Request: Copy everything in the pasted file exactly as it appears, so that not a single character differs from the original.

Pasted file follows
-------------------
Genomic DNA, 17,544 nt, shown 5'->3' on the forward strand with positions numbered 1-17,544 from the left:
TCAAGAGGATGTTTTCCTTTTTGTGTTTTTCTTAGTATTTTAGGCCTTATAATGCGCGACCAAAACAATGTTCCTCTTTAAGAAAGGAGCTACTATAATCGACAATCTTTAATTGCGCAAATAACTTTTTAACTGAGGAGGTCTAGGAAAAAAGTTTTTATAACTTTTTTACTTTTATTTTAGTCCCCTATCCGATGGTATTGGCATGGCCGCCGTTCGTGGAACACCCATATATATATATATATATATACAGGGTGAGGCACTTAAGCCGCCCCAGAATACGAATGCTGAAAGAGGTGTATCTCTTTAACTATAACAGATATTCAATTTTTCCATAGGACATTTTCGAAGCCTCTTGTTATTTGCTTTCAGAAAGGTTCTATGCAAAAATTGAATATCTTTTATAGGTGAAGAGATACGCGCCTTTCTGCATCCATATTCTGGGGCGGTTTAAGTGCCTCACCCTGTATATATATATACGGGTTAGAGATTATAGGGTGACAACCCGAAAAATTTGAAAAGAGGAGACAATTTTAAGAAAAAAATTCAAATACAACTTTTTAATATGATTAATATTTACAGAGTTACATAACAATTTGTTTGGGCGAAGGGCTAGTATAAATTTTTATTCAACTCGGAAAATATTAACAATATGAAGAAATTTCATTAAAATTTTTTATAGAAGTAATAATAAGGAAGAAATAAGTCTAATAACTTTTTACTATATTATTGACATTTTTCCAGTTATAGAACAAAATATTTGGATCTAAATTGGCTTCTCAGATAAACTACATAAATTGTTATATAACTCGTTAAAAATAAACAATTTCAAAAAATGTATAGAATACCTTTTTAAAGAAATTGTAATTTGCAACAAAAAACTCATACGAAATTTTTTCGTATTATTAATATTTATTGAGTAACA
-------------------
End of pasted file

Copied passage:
Genomic DNA, 17,544 nt, shown 5'->3' on the forward strand with positions numbered 1-17,544 from the left:
TCAAGAGGATGTTTTCCTTTTTGTGTTTTTCTTAGTATTTTAGGCCTTATAATGCGCGACCAAAACAATGTTCCTCTTTAAGAAAGGAGCTACTATAATCGACAATCTTTAATTGCGCAAATAACTTTTTAACTGAGGAGGTCTAGGAAAAAAGTTTTTATAACTTTTTTACTTTTATTTTAGTCCCCTATCCGATGGTATTGGCATGGCCGCCGTTCGTGGAACACCCATATATATATATATATATATACAGGGTGAGGCACTTAAGCCGCCCCAGAATACGAATGCTGAAAGAGGTGTATCTCTTTAACTATAACAGATATTCAATTTTTCCATAGGACATTTTCGAAGCCTCTTGTTATTTGCTTTCAGAAAGGTTCTATGCAAAAATTGAATATCTTTTATAGGTGAAGAGATACGCGCCTTTCTGCATCCATATTCTGGGGCGGTTTAAGTGCCTCACCCTGTATATATATATACGGGTTAGAGATTATAGGGTGACAACCCGAAAAATTTGAAAAGAGGAGACAATTTTAAGAAAAAAATTCAAATACAACTTTTTAATATGATTAATATTTACAGAGTTACATAACAATTTGTTTGGGCGAAGGGCTAGTATAAATTTTTATTCAACTCGGAAAATATTAACAATATGAAGAAATTTCATTAAAATTTTTTATAGAAGTAATAATAAGGAAGAAATAAGTCTAATAACTTTTTACTATATTATTGACATTTTTCCAGTTATAGAACAAAATATTTGGATCTAAATTGGCTTCTCAGATAAACTACATAAATTGTTATATAACTCGTTAAAAATAAACAATTTCAAAAAATGTATAGAATACCTTTTTAAAGAAATTGTAATTTGCAACAAAAAACTCATACGAAATTTTTTCGTATTATTAATATTTATTGAGTAACA